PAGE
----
Closing costs – everything from appraisals, to title insurance, to legal fees will be in your closing costs and its good to factor in about 2-3% of the purchase price to be on the safe side.

Maintenance fees – If any…most condos in Toronto are around 50 cents per square foot for newer buildings, older buildings that have had a lot of repairs done could be quite a bit more; condo townhomes i’ve seen from 18-35 cents per square foot.

First property as investment – For those that are in a situation where they don’t need to necessarily move, (ie living with family, roomates, etc), but are looking to get into the property world to start building their portfolio of home ownership, a good starter investment is a downtown condo. They aren't all tht time intensive, and costs are low in comparison to single/multi family houses which can get high into the maintenance costs, and overwhelm you as a new investor. 

At the expense in making this post into a bible, i will leave it at that for now…any specific comments or questions i’m always happy to answer, you can email me at andrew.tomassetti@gmail.com.


BRAND NEW RENDERINGS FOR 1 YORKVILLE

Aside from being at one of the most prized addresses in the downtown core of Toronto, comes a rooftop city view, BBQ'ing, cocktails, sun decks to enjoy those hot summer nights and an outdoor movie theatre that will really pull together the rooftop experience at one of the greatest developments in the city.
More updates to follow so stay tuned its coming soon.


Easily one of the top anticipated developments in the recent years

This site view may be all too familiar to most as its the construction ongoing for one of 

the most anticipated developments in the city of Toronto - One Bloor East by Great Gulf

Homes. The corner of Yonge and Bloor is one that is arguably the most sought after intersection 

that the downtown core has to offer. 

Construction is well under way with the first of the floors being set for construction on top of 

the podium.

Soon this condo will tower 75 storey's high overlooking our great city which it stands centrally in between. 

If your interested in purchasing at One Bloor Condo's, there is currently a $25,000 cash back

incentive for One Bedroom purchases. How long the incentive will last is not known so call or email me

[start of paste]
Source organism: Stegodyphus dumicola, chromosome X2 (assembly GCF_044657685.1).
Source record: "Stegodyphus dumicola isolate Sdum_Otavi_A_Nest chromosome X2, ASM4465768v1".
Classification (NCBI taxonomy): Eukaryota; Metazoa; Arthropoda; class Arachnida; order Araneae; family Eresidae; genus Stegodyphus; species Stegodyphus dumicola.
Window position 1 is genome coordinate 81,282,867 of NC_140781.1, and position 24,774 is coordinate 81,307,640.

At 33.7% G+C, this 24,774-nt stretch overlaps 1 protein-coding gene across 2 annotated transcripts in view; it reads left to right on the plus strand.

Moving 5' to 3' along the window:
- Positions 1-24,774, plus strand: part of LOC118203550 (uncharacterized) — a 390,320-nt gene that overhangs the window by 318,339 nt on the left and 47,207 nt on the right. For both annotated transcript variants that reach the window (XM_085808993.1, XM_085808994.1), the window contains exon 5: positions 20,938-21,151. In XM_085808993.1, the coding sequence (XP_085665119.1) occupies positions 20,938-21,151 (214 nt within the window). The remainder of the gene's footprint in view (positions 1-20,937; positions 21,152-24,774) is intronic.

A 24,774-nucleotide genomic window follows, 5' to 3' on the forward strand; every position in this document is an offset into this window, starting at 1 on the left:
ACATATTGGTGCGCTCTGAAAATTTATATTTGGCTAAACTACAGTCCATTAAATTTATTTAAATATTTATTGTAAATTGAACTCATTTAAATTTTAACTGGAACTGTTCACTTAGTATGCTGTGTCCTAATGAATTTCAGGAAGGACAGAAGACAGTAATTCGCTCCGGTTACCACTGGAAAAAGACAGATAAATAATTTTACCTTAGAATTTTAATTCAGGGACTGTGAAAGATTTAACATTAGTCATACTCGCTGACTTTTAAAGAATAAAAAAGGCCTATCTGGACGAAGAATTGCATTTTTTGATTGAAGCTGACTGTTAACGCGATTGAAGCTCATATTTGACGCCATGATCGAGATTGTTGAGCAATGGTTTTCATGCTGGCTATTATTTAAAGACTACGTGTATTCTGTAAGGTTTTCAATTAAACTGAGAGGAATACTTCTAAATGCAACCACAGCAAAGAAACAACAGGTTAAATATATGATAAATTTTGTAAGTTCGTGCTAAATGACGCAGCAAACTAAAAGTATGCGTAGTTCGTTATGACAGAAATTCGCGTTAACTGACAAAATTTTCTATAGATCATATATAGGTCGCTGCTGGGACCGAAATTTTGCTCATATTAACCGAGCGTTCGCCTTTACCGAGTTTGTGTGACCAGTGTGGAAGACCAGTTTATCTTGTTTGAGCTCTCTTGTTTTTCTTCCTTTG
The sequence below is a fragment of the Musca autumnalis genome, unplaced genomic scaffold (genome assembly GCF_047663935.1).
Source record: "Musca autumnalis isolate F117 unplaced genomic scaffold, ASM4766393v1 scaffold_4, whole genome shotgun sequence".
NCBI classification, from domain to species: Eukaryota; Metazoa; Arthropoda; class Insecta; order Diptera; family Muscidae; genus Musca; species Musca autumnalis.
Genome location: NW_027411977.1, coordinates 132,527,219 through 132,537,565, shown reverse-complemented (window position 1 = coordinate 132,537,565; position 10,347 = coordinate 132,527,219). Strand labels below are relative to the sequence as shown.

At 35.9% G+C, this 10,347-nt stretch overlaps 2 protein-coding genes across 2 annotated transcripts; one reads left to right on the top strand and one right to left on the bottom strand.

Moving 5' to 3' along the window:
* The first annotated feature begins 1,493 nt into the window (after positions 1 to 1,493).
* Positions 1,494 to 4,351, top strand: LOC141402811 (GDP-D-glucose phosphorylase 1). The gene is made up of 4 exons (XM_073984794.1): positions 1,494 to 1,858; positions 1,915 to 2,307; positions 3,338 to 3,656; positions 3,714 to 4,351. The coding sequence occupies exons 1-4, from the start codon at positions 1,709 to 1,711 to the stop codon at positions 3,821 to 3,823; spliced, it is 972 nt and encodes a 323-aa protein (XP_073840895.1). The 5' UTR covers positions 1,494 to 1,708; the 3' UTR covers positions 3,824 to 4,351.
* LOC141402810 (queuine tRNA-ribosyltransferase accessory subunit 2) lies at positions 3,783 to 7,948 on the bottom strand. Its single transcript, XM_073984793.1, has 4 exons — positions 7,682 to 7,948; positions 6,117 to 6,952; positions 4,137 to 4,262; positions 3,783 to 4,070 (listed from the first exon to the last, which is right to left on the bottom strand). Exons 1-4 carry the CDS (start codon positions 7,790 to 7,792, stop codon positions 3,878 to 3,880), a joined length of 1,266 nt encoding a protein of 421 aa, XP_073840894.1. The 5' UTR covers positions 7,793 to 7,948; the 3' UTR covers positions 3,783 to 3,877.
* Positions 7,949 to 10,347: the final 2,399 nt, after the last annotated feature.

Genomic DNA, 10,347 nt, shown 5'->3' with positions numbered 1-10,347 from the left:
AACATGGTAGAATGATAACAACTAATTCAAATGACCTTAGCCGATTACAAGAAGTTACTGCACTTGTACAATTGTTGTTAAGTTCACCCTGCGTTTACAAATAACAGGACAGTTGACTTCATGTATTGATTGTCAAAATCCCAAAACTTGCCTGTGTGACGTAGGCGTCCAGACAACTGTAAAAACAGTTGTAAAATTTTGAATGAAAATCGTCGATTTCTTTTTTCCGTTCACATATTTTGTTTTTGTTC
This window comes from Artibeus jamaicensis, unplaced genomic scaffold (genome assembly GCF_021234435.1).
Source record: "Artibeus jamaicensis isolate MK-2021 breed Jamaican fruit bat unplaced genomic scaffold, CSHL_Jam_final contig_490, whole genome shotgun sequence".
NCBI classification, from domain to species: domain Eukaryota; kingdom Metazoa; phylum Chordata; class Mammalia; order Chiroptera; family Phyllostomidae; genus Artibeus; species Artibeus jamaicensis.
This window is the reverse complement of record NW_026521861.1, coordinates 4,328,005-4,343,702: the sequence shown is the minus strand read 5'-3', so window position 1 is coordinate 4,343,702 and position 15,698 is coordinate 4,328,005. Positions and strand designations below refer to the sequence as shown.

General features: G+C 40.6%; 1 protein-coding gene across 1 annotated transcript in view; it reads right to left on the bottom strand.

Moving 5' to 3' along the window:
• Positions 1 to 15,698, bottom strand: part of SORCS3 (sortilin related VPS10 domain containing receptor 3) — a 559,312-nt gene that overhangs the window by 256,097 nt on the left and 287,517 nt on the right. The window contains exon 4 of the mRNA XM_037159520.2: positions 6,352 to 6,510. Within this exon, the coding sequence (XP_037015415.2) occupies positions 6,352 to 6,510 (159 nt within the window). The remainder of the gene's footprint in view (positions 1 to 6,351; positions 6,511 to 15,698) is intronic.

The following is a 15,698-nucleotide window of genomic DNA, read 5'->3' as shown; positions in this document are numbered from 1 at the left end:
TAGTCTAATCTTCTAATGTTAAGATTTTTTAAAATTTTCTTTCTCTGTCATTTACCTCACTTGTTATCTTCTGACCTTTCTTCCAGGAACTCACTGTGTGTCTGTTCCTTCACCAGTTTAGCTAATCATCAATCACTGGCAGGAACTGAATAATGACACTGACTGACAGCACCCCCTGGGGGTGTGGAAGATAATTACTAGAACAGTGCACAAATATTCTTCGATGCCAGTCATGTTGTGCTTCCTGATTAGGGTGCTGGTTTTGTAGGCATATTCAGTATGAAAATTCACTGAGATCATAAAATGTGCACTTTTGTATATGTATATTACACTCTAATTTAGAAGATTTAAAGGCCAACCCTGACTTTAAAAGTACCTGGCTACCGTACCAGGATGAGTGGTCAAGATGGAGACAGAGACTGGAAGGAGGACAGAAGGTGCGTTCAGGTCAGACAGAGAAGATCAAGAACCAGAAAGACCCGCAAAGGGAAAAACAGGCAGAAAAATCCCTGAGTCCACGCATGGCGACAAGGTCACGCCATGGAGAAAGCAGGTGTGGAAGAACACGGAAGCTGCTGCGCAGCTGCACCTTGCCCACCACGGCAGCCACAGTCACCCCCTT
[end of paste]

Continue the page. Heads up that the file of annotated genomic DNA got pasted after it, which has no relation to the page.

asap to inquire if interested.


Buying a New Construction Condo...How NOT to miss out

Many get excited and interested when a new development comes about, but lack in one thing...time management...with New Construction, especially new condos, you don't have much time. With a week of brokers getting the go ahead to sell units fly off the paper and sometimes developements can reach 50-75% sold in a single week or weekend.

For all those that have shown interest in the Dundas Square Gardens Condo's releasing next Tuesday, please have a cheque ready (it won't be cashed, its just to secure a unit), along with be ready to send in a worksheet on Tuesday which i will supply you.

The process will be as follows:

1) Tuesday i'll have all the information on the development from floorplans to vip broker pricing, brochures and worksheets and everyone who registered will get their copies.

2) Review everything and select a few units that you would be interested in putting them in order of interest.  

3) After the cut off point of worksheet submission, the builder will get back to me with who was given which unit. I will call you to setup a time to go to the sales office and sign the agreement of purchase and sale and you'll have to give a cheque (usually $5,000) as a deposit. The cheque isn't cashed until your ten day recission period (cooling off period some refer to it as) is over. In this ten day period you can choose to not take the unit. The builder gives you these ten days to get the document reviewed by a lawyer to make any necessary changes. Upon closing i will cover the cost for you, my lawyer specializes in new construction real estate. 

To recap, have a cheque ready, a copy of your drivers license front and back, and it also helps to have a good idea of what your after, it makes finding a unit your looking for much smoother and quicker. I'll be available all day Tuesday and Wednesday for anyone who registered to meet and fill out the paperwork. Let me know which time would work best and i can accomodate.

 


CMHC to increase Mortgage Insurance premiums

From owner occupied to 1-4 unit rental appartments, CMHC will be slightly increasing the premiums as of May 1st, 2014. 

The premium increase won't have a detrimental effect on mortgage payments so it's nothing to freak out about in case it ends up in the newspaper or on TV under a headline proclaiming Armageddon. 

If anything the increase will raise your payments up 5-10$/mnth. For a detailed description on why the premium increase is coming into effect and for the specific increase rates, please visit: 

http://www.cmhc-schl.gc.ca/en/corp/nero/nere/2014/2014-02-28-1100.cfm

 

 


Dundas Square Garden Condos is becoming a great success!

With units flying out the door, Dundas Square Gardens Condos by the Eastons Group coming to Dundas and Jarvis is one of the benchmark developments of 2014.

For anyone who was interested in this development, there still remains some good units to invest in. Mainly Studios remain along with 1 bedrooms and 2 bedrooms in the upper 300-400K range.

For unit availability call me ASAP as it is first come first serve.